Villages such as this are becoming very rare. Even here a few of the buildings have metal roofs. Probably there has been public financial input to maintain the thatched roofs. I suspect the expertise required is not as common as it once was.
We were fortunate to be able to see this place. It was fascinating the way the street curved as we approached the mountain in the background. Every few steps the view would change. Most of the homes, restaurants and other businesses (tourist town) were closed for the day, but we were able to appreciate the beauty and quiet of the street as the sun was setting.
One of the unique features of this street was that the ubiquitous ditches seen in Japan to drain excess water was being used for more than irrigation. People would dam the water and use the cool deep water to refrigerate vegetables and other items.
I also noticed the absence of television antennae on all of the buildings.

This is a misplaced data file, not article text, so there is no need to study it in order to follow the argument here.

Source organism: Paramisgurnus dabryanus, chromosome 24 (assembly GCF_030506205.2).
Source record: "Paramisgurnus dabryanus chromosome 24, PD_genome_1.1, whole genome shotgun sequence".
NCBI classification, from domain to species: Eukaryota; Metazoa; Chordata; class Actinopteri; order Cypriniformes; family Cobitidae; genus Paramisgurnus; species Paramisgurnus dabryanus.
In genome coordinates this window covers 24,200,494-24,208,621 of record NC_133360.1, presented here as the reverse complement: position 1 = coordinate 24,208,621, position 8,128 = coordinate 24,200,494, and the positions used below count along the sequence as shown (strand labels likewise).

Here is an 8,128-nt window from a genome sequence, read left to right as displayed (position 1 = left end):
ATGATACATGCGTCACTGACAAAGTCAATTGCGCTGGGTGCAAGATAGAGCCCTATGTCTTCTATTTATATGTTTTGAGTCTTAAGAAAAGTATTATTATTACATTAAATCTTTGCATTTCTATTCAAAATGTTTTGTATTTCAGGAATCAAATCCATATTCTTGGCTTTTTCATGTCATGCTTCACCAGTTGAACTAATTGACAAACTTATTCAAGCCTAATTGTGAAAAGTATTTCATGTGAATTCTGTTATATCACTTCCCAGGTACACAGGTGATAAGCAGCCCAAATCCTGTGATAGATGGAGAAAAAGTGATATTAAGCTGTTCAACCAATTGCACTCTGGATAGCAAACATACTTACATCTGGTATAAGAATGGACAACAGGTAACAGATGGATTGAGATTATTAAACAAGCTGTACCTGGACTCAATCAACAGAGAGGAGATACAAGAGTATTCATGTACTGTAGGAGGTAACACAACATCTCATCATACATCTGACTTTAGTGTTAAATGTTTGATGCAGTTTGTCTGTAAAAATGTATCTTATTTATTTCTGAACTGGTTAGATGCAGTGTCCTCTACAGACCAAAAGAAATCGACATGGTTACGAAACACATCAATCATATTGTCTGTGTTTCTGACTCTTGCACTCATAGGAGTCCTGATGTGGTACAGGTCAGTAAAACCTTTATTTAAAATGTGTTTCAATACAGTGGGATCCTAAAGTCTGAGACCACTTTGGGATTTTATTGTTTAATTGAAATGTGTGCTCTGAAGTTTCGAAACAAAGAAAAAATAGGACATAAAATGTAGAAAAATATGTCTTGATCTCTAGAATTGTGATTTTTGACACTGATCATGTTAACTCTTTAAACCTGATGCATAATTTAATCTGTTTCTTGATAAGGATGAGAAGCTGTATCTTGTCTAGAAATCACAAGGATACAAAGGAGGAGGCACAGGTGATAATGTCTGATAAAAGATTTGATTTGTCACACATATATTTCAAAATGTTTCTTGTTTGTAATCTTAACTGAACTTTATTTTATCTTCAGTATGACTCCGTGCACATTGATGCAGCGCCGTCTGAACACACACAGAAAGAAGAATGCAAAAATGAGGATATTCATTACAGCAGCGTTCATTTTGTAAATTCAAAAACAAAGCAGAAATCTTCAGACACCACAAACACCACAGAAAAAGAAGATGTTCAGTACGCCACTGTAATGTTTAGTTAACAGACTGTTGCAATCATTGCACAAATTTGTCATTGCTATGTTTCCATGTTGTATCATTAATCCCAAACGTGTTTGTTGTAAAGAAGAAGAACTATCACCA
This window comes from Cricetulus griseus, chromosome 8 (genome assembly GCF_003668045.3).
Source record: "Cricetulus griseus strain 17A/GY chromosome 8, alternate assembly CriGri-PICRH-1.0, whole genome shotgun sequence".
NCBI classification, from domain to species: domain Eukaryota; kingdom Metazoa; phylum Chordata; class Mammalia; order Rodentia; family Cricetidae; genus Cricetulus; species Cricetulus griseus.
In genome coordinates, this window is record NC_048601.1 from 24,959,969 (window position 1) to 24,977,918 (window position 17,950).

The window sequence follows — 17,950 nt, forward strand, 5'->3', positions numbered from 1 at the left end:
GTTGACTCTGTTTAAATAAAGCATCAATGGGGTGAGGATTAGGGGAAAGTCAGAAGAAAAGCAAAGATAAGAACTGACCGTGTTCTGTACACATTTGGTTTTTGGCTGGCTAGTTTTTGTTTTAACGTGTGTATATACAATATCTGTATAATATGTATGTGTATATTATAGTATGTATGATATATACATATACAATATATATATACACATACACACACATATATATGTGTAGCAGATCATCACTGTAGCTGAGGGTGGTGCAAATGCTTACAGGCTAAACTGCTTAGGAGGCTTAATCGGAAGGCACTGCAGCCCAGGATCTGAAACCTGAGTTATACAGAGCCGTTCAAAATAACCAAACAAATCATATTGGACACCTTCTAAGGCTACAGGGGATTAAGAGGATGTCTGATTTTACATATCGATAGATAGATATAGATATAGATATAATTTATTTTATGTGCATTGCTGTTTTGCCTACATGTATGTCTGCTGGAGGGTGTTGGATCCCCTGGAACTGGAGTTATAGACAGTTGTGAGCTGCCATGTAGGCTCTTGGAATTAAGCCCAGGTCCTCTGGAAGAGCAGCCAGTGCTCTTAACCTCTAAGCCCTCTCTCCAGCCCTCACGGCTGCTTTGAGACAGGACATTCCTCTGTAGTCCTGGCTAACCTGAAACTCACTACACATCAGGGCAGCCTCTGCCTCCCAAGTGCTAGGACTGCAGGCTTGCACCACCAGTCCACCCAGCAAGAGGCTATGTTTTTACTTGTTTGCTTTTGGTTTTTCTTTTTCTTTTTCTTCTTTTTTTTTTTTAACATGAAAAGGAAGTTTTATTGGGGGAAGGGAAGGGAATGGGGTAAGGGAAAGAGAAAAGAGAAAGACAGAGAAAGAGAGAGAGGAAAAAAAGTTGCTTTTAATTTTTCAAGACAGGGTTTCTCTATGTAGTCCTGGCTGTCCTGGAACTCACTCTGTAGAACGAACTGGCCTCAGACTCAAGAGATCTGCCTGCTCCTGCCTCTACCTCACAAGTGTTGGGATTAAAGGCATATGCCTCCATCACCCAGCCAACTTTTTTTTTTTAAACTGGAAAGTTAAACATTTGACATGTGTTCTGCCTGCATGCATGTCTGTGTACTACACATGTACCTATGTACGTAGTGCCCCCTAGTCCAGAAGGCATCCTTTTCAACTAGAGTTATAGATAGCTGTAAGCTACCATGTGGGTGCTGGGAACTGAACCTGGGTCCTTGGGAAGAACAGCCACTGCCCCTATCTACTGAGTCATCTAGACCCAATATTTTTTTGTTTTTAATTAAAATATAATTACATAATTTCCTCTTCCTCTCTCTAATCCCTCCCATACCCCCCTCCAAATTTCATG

The public address tower seen in one the Picasa photographs is a common feature of rural communities. These towers used to be used to announce the presence of a fire by means of a bell at the top. Today I suspect this tower is used to make announcements to the whole village. And possibly as in our village of Komatsuka at 12 noon and 5 pm music is played to indicate lunch time or the end of the working day for the poor 'peasants' out in the "hatake" or farmer's field.

Click on Ohuchi Juku Thatched Roof Village to see photographs on Picasa.

Kumano Jinja

The next stop of our busy September 15, 2012 schedule was a place Kenji-San kept telling me I would be able to dance. Right, rather wrong, when you have two left feet! Anyway the Kumano Jinja is a Shinto Shrine dating back to the Heien period of about 800 years ago. As with most such wooden structures in Japan there has been replacement of wooden parts that have rotted in this humid climate and frequently buildings such as this are rebuilt to the original specifications or in this case in a smaller format. Even so the main building had a large wooden floor with many gigantic wooden pillars and beams supporting the building.
In front of this building is a large Gingko biloba tree which was probably planted about the same time as the shrine was originally built. That means the tree is about 800 years old.